REF: Food Chemical News, 37(34), October 16, 1995.

Centers for Disease Control (CDC) Blames 1994 Botulism Outbreak on
Cooked Potatoes Held in Foil

A "reportedly baked" potato wrapped in aluminum foil and held at room temperature for 18 hours apparently was the source of botulism that sent 29 people to the hospital in El Paso, Texas, in April 1994. All the patients ate either skordalia (cold potato and garlic dip) or eggplant dip. Botulism toxin type A was detected in both skordalia and eggplant dip. Skordalia contained a potato that was reportedly baked, wrapped in aluminum foil and then held at room temperature in the foil for 18 hours. No other ingredient in the restaurant was unique to skordalia, and none of the other ingredients tested had botulism toxin. Skordalia apparently contaminated the eggplant dip in the adjacent container via shared utensils.

The foil provides the anaerobic environment necessary for toxin production. Food preparers and consumers should be alerted to the hazards of holding cooked potatoes wrapped in aluminum foil at ambient temperatures.

REF: Food Chemical News, 37(33), October 9, 1995. ■

Less Than 5-10% of Commercial Chemicals Viewed as Human Carcinogens

Toxicologists with the National Institutes of Health have concluded that less than 5-10% of the 75,000 chemicals in commercial use "might be reasonably expected to be carcinogenic to humans."

The NIH scientists reported that slightly more than half of the 400 chemicals tested (52%) induced cancer in at least one organ of one sex of one species of the four sex/species groups typically used by the National Cancer Institute/National Toxicology Program (NCI/NTP). Only 92 of the test chemicals (23%) were positive in two species and thus by international criteria considered likely to pose a carcinogenic hazard to humans.

"The majority (80%) of the 133 chemicals selected only on production/exposure considerations were not carcinogenic in animals, even when tested at the maximum tolerated (or minimally toxic) dose. Only nine (6.8%) were positive in two species, and none is listed in the International Agency for Research on Cancer (IARC) groups 1 or 2A," the NIH scientists reported, concluding:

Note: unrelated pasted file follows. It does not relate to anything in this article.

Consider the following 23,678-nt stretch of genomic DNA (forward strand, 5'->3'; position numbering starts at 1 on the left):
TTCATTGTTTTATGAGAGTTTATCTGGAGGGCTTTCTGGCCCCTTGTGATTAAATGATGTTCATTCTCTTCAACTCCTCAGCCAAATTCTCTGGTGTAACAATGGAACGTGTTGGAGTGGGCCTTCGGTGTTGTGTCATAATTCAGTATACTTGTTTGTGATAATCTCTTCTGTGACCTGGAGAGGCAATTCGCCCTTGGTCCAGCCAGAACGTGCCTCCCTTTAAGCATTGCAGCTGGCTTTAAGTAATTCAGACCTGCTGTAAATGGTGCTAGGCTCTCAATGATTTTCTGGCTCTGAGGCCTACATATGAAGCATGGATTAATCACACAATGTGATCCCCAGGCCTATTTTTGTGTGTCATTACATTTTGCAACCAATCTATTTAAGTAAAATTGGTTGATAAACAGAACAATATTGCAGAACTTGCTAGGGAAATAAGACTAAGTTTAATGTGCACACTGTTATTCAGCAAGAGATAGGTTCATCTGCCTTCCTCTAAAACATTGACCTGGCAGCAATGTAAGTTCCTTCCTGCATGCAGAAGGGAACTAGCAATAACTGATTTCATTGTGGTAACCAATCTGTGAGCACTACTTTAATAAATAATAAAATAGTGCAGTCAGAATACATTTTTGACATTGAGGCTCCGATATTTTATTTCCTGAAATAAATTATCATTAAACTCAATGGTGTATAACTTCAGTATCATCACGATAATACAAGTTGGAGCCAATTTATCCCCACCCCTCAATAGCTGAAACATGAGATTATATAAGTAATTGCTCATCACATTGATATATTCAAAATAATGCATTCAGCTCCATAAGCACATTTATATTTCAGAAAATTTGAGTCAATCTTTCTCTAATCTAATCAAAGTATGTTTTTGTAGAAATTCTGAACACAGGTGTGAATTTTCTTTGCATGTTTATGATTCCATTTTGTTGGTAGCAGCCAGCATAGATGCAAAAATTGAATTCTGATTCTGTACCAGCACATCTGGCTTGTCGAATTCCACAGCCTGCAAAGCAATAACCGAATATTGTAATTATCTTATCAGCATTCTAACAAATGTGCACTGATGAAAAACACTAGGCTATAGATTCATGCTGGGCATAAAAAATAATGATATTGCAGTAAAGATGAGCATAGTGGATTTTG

"Therefore, we predict that if all 75,000 chemicals in use were to be tested for carcinogenicity in the standard NTP bioassay, significantly less than 50% would be carcinogenic in animals, and an even smaller percentage (less than 5-10%) would need further evaluation."

The authors nonetheless endorsed IARC's view that, in the absence of adequate human data, "it is biologically plausible and prudent to regard agents and mixtures for which there is sufficient evidence of carcinogenicity in experimental animals as if they presented a carcinogenic risk to humans."

REF: Food Chemical News, 37(26), August 21, 1995.

Diabetes, Heart Disease from Agent Orange?

A Defense Department study of Air Force veterans exposed to Agent Orange during the Vietnam War found no increase in cancer risk but did find possible links to diabetes and heart disease.

REF: Washington Times, October 7, 1995. {EPA Newsbreak}

Lawyers Stress Fiscal Benefits of Smoking

According to tobacco industry lawyers, cigarette smoking has beneficial effects: tax revenues from the sale of cigarettes; revenues from doctors and health-care providers who treat smoking-related illnesses; and the premature deaths of smokers saves the state money since they spare taxpayers the cost of long-term geriatric care.

REF: Wall Street Journal, September 6, 1995. {EPA Newsbreak} ■

DuPont Labels, MSDSs on Internet

Specimen labels and material data safety sheets for DuPont products are available from the Internet. The information may be accessed from the Internet via the World Wide Web (WWW) at the following address:

REF: Agrichemical and Environmental News, 116, October 1995.